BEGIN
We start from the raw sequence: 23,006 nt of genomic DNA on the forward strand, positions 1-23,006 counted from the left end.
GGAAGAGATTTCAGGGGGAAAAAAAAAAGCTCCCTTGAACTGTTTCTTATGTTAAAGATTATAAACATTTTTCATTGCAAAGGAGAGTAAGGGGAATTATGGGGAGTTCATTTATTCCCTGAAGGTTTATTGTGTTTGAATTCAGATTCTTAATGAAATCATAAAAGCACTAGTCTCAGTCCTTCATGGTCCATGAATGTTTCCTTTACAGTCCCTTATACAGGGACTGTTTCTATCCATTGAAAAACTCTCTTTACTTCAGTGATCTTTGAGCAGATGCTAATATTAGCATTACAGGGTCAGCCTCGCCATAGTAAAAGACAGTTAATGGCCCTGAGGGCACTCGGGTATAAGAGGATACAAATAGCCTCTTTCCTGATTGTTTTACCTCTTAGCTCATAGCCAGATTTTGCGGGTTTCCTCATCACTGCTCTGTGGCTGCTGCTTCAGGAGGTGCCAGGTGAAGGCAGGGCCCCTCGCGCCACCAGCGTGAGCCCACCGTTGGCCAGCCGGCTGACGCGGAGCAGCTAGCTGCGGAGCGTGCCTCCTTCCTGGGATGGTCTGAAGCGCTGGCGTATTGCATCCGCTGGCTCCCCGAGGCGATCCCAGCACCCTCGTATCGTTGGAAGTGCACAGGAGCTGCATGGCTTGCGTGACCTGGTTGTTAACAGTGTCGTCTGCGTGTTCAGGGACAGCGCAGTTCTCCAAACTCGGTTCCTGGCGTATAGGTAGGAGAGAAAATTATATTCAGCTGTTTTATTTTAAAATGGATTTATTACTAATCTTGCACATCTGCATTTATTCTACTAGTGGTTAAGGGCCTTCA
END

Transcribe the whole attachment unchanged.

We start from the raw sequence: 23,006 nt of genomic DNA on the forward strand, positions 1-23,006 counted from the left end.
GGAAGAGATTTCAGGGGGAAAAAAAAAAGCTCCCTTGAACTGTTTCTTATGTTAAAGATTATAAACATTTTTCATTGCAAAGGAGAGTAAGGGGAATTATGGGGAGTTCATTTATTCCCTGAAGGTTTATTGTGTTTGAATTCAGATTCTTAATGAAATCATAAAAGCACTAGTCTCAGTCCTTCATGGTCCATGAATGTTTCCTTTACAGTCCCTTATACAGGGACTGTTTCTATCCATTGAAAAACTCTCTTTACTTCAGTGATCTTTGAGCAGATGCTAATATTAGCATTACAGGGTCAGCCTCGCCATAGTAAAAGACAGTTAATGGCCCTGAGGGCACTCGGGTATAAGAGGATACAAATAGCCTCTTTCCTGATTGTTTTACCTCTTAGCTCATAGCCAGATTTTGCGGGTTTCCTCATCACTGCTCTGTGGCTGCTGCTTCAGGAGGTGCCAGGTGAAGGCAGGGCCCCTCGCGCCACCAGCGTGAGCCCACCGTTGGCCAGCCGGCTGACGCGGAGCAGCTAGCTGCGGAGCGTGCCTCCTTCCTGGGATGGTCTGAAGCGCTGGCGTATTGCATCCGCTGGCTCCCCGAGGCGATCCCAGCACCCTCGTATCGTTGGAAGTGCACAGGAGCTGCATGGCTTGCGTGACCTGGTTGTTAACAGTGTCGTCTGCGTGTTCAGGGACAGCGCAGTTCTCCAAACTCGGTTCCTGGCGTATAGGTAGGAGAGAAAATTATATTCAGCTGTTTTATTTTAAAATGGATTTATTACTAATCTTGCACATCTGCATTTATTCTACTAGTGGTTAAGGGCCTTCA